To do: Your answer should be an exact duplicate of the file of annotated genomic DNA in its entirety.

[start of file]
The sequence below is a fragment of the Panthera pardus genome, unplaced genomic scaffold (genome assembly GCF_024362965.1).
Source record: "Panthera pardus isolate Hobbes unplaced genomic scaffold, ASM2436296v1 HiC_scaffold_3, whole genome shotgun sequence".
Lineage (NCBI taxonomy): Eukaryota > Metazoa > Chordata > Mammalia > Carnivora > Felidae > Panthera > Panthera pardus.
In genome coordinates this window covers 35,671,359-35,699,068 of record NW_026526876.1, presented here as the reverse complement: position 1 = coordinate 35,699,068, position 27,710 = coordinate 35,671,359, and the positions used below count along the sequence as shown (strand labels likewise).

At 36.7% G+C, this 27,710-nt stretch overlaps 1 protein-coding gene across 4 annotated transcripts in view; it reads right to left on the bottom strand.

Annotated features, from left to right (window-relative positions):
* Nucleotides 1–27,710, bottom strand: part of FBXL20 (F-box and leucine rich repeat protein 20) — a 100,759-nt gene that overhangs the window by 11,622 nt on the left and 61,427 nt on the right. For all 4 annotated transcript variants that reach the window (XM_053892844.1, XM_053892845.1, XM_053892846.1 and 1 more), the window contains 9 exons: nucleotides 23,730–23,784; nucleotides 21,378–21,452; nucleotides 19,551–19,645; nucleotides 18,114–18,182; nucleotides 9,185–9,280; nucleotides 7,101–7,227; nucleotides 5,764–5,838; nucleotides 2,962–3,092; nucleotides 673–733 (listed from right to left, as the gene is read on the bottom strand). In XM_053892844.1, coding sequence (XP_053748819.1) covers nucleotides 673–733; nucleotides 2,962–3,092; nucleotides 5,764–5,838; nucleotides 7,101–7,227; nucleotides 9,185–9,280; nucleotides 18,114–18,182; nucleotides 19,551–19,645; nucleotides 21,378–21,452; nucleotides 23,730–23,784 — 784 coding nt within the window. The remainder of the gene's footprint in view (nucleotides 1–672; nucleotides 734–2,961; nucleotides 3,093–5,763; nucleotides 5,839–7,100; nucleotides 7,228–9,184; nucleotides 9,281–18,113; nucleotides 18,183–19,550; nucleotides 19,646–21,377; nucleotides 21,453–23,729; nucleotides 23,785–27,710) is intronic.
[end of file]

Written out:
The sequence below is a fragment of the Panthera pardus genome, unplaced genomic scaffold (genome assembly GCF_024362965.1).
Source record: "Panthera pardus isolate Hobbes unplaced genomic scaffold, ASM2436296v1 HiC_scaffold_3, whole genome shotgun sequence".
Lineage (NCBI taxonomy): Eukaryota > Metazoa > Chordata > Mammalia > Carnivora > Felidae > Panthera > Panthera pardus.
In genome coordinates this window covers 35,671,359-35,699,068 of record NW_026526876.1, presented here as the reverse complement: position 1 = coordinate 35,699,068, position 27,710 = coordinate 35,671,359, and the positions used below count along the sequence as shown (strand labels likewise).

At 36.7% G+C, this 27,710-nt stretch overlaps 1 protein-coding gene across 4 annotated transcripts in view; it reads right to left on the bottom strand.

Annotated features, from left to right (window-relative positions):
* Nucleotides 1–27,710, bottom strand: part of FBXL20 (F-box and leucine rich repeat protein 20) — a 100,759-nt gene that overhangs the window by 11,622 nt on the left and 61,427 nt on the right. For all 4 annotated transcript variants that reach the window (XM_053892844.1, XM_053892845.1, XM_053892846.1 and 1 more), the window contains 9 exons: nucleotides 23,730–23,784; nucleotides 21,378–21,452; nucleotides 19,551–19,645; nucleotides 18,114–18,182; nucleotides 9,185–9,280; nucleotides 7,101–7,227; nucleotides 5,764–5,838; nucleotides 2,962–3,092; nucleotides 673–733 (listed from right to left, as the gene is read on the bottom strand). In XM_053892844.1, coding sequence (XP_053748819.1) covers nucleotides 673–733; nucleotides 2,962–3,092; nucleotides 5,764–5,838; nucleotides 7,101–7,227; nucleotides 9,185–9,280; nucleotides 18,114–18,182; nucleotides 19,551–19,645; nucleotides 21,378–21,452; nucleotides 23,730–23,784 — 784 coding nt within the window. The remainder of the gene's footprint in view (nucleotides 1–672; nucleotides 734–2,961; nucleotides 3,093–5,763; nucleotides 5,839–7,100; nucleotides 7,228–9,184; nucleotides 9,281–18,113; nucleotides 18,183–19,550; nucleotides 19,646–21,377; nucleotides 21,453–23,729; nucleotides 23,785–27,710) is intronic.